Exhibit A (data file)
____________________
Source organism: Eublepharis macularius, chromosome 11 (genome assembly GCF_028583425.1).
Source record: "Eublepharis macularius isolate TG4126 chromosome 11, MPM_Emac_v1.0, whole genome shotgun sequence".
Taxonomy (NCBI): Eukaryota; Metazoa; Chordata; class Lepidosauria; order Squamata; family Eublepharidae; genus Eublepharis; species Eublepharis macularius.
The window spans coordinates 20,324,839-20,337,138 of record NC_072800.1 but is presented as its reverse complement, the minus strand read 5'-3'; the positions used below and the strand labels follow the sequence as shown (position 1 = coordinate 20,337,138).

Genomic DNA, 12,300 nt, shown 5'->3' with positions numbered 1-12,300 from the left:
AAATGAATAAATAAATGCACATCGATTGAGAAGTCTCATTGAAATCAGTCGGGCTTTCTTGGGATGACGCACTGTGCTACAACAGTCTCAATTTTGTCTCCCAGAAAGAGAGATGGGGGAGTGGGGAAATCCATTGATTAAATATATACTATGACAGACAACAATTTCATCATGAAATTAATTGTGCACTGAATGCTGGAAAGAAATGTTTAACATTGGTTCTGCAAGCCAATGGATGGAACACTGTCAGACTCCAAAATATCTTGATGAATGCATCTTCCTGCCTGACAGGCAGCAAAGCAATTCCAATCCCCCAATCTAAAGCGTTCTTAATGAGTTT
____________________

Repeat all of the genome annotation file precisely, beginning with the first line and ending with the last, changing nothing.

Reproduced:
Source organism: Eublepharis macularius, chromosome 11 (genome assembly GCF_028583425.1).
Source record: "Eublepharis macularius isolate TG4126 chromosome 11, MPM_Emac_v1.0, whole genome shotgun sequence".
Taxonomy (NCBI): Eukaryota; Metazoa; Chordata; class Lepidosauria; order Squamata; family Eublepharidae; genus Eublepharis; species Eublepharis macularius.
The window spans coordinates 20,324,839-20,337,138 of record NC_072800.1 but is presented as its reverse complement, the minus strand read 5'-3'; the positions used below and the strand labels follow the sequence as shown (position 1 = coordinate 20,337,138).

Genomic DNA, 12,300 nt, shown 5'->3' with positions numbered 1-12,300 from the left:
AAATGAATAAATAAATGCACATCGATTGAGAAGTCTCATTGAAATCAGTCGGGCTTTCTTGGGATGACGCACTGTGCTACAACAGTCTCAATTTTGTCTCCCAGAAAGAGAGATGGGGGAGTGGGGAAATCCATTGATTAAATATATACTATGACAGACAACAATTTCATCATGAAATTAATTGTGCACTGAATGCTGGAAAGAAATGTTTAACATTGGTTCTGCAAGCCAATGGATGGAACACTGTCAGACTCCAAAATATCTTGATGAATGCATCTTCCTGCCTGACAGGCAGCAAAGCAATTCCAATCCCCCAATCTAAAGCGTTCTTAATGAGTTT